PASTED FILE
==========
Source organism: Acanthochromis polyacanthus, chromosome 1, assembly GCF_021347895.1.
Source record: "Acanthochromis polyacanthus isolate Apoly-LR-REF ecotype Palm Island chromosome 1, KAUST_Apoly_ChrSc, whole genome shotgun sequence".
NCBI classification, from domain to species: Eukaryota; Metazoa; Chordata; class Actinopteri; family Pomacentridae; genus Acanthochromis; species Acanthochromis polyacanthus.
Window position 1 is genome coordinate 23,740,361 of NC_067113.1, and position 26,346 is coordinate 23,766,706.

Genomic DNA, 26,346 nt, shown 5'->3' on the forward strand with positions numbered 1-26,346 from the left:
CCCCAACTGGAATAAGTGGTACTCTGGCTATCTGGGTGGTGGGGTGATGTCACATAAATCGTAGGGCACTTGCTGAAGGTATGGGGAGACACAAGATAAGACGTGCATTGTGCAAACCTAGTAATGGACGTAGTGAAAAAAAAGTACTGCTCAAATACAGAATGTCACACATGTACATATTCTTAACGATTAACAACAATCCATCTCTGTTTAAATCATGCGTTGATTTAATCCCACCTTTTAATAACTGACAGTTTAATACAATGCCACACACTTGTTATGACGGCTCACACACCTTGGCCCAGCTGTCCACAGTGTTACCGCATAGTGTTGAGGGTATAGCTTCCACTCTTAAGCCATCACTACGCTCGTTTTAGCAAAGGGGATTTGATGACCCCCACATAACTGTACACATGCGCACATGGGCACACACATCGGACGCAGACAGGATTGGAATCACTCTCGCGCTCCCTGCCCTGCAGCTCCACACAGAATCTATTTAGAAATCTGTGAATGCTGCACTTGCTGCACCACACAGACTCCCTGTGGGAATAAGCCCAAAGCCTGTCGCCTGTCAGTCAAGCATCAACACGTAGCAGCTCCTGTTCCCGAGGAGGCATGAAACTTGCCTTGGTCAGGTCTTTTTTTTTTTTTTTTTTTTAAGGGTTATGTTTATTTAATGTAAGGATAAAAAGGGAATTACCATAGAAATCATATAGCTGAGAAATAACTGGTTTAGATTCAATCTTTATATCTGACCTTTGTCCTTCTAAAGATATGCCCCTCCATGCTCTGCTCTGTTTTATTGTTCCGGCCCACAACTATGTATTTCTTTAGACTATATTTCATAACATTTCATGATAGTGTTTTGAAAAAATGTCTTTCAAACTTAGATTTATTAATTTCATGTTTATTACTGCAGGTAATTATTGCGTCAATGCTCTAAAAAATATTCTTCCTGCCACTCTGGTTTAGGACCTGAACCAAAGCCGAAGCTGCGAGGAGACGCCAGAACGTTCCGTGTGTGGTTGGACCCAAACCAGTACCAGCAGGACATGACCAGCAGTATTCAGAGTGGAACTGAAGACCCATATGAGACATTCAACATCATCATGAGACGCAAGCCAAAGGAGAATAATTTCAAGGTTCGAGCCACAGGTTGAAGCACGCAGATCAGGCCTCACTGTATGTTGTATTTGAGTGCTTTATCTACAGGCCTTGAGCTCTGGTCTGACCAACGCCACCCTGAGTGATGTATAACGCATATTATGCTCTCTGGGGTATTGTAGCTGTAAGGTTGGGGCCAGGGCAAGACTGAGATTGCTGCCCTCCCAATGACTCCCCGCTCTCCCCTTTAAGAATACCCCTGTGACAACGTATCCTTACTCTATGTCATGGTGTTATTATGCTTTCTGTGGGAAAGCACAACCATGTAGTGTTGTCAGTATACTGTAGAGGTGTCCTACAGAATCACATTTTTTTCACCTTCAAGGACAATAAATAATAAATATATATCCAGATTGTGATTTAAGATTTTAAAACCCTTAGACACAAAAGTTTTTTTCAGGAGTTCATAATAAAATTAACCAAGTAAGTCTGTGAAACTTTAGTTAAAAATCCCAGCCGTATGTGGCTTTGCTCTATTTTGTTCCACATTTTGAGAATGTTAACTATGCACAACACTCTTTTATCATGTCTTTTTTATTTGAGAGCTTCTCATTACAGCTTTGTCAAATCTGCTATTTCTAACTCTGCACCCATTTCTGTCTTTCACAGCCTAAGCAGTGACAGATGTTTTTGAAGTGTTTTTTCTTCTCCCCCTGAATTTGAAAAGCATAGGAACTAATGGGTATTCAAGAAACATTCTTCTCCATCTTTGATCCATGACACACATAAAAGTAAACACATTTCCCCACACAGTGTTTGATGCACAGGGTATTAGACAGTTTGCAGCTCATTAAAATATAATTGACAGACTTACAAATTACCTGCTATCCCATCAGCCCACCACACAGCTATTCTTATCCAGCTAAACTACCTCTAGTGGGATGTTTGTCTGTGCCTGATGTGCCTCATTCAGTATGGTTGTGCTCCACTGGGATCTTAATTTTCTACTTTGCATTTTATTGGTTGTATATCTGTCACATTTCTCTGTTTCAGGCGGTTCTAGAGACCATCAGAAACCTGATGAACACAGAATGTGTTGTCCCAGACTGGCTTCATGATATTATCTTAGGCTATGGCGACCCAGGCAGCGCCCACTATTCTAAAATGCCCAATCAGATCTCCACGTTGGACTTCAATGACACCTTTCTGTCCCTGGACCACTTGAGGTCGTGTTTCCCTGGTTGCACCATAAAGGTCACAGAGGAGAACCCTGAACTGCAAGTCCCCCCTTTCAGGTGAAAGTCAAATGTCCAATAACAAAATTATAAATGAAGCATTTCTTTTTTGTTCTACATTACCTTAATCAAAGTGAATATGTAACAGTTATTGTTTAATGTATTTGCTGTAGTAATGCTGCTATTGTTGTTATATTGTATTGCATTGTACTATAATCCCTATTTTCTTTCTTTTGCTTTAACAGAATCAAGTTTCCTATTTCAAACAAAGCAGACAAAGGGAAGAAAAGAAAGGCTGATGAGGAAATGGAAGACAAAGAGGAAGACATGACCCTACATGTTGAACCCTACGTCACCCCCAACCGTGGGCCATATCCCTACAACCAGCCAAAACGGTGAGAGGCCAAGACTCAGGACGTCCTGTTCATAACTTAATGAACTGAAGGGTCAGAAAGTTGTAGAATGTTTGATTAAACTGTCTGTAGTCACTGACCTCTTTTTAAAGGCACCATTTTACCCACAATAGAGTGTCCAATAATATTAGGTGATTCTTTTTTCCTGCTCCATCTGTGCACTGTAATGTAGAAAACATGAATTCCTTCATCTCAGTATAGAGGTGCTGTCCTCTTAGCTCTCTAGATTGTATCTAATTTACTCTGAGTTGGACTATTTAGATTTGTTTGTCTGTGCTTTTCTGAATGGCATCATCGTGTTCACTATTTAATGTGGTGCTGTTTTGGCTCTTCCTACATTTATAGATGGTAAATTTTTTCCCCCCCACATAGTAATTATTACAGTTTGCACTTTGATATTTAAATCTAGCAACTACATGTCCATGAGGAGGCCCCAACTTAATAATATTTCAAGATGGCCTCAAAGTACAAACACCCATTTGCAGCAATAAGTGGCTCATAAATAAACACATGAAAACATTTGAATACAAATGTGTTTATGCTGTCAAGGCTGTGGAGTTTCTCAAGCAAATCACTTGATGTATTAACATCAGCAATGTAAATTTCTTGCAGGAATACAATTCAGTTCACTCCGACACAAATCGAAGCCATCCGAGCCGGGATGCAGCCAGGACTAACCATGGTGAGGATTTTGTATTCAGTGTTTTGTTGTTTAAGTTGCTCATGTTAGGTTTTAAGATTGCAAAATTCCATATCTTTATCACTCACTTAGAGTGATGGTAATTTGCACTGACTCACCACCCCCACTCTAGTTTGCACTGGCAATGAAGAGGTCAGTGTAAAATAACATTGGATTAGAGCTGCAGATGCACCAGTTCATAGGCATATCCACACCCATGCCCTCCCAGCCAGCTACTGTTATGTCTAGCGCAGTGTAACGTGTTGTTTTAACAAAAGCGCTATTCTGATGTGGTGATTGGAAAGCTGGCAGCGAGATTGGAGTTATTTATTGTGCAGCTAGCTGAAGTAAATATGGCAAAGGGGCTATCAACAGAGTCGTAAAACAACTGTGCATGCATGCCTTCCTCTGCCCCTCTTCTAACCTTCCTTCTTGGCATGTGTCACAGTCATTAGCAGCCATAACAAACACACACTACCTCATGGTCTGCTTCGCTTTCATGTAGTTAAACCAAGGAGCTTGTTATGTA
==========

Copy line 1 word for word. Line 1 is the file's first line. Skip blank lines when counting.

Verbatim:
Source organism: Acanthochromis polyacanthus, chromosome 1, assembly GCF_021347895.1.